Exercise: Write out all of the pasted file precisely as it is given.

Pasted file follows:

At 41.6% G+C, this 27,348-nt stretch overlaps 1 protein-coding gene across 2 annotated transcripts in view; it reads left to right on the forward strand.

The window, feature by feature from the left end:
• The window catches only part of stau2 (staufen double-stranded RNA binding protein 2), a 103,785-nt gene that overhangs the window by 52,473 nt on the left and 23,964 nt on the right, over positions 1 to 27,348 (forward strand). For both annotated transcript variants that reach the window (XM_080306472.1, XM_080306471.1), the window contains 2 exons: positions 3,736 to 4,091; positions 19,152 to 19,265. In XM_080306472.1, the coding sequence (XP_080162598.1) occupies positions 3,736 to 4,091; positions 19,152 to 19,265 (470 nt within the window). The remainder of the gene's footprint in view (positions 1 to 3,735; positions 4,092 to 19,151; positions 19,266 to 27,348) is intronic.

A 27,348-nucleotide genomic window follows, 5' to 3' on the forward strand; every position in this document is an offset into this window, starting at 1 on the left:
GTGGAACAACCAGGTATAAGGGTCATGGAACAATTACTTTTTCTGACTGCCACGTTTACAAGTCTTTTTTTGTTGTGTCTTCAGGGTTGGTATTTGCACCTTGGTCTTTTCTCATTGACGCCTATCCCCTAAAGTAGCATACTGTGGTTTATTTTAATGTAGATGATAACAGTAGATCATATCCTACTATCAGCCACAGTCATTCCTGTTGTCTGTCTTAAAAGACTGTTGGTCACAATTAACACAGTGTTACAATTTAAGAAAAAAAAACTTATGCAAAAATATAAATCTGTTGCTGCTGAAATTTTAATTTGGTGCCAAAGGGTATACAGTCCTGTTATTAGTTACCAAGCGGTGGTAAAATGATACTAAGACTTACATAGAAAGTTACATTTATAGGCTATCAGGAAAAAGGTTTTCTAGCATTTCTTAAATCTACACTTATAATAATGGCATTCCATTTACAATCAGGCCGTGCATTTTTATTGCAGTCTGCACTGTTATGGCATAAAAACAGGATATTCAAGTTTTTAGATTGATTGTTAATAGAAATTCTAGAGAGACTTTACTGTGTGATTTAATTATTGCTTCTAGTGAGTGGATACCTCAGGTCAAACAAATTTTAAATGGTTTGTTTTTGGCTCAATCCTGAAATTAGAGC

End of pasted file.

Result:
At 41.6% G+C, this 27,348-nt stretch overlaps 1 protein-coding gene across 2 annotated transcripts in view; it reads left to right on the forward strand.

The window, feature by feature from the left end:
• The window catches only part of stau2 (staufen double-stranded RNA binding protein 2), a 103,785-nt gene that overhangs the window by 52,473 nt on the left and 23,964 nt on the right, over positions 1 to 27,348 (forward strand). For both annotated transcript variants that reach the window (XM_080306472.1, XM_080306471.1), the window contains 2 exons: positions 3,736 to 4,091; positions 19,152 to 19,265. In XM_080306472.1, the coding sequence (XP_080162598.1) occupies positions 3,736 to 4,091; positions 19,152 to 19,265 (470 nt within the window). The remainder of the gene's footprint in view (positions 1 to 3,735; positions 4,092 to 19,151; positions 19,266 to 27,348) is intronic.

A 27,348-nucleotide genomic window follows, 5' to 3' on the forward strand; every position in this document is an offset into this window, starting at 1 on the left:
GTGGAACAACCAGGTATAAGGGTCATGGAACAATTACTTTTTCTGACTGCCACGTTTACAAGTCTTTTTTTGTTGTGTCTTCAGGGTTGGTATTTGCACCTTGGTCTTTTCTCATTGACGCCTATCCCCTAAAGTAGCATACTGTGGTTTATTTTAATGTAGATGATAACAGTAGATCATATCCTACTATCAGCCACAGTCATTCCTGTTGTCTGTCTTAAAAGACTGTTGGTCACAATTAACACAGTGTTACAATTTAAGAAAAAAAAACTTATGCAAAAATATAAATCTGTTGCTGCTGAAATTTTAATTTGGTGCCAAAGGGTATACAGTCCTGTTATTAGTTACCAAGCGGTGGTAAAATGATACTAAGACTTACATAGAAAGTTACATTTATAGGCTATCAGGAAAAAGGTTTTCTAGCATTTCTTAAATCTACACTTATAATAATGGCATTCCATTTACAATCAGGCCGTGCATTTTTATTGCAGTCTGCACTGTTATGGCATAAAAACAGGATATTCAAGTTTTTAGATTGATTGTTAATAGAAATTCTAGAGAGACTTTACTGTGTGATTTAATTATTGCTTCTAGTGAGTGGATACCTCAGGTCAAACAAATTTTAAATGGTTTGTTTTTGGCTCAATCCTGAAATTAGAGC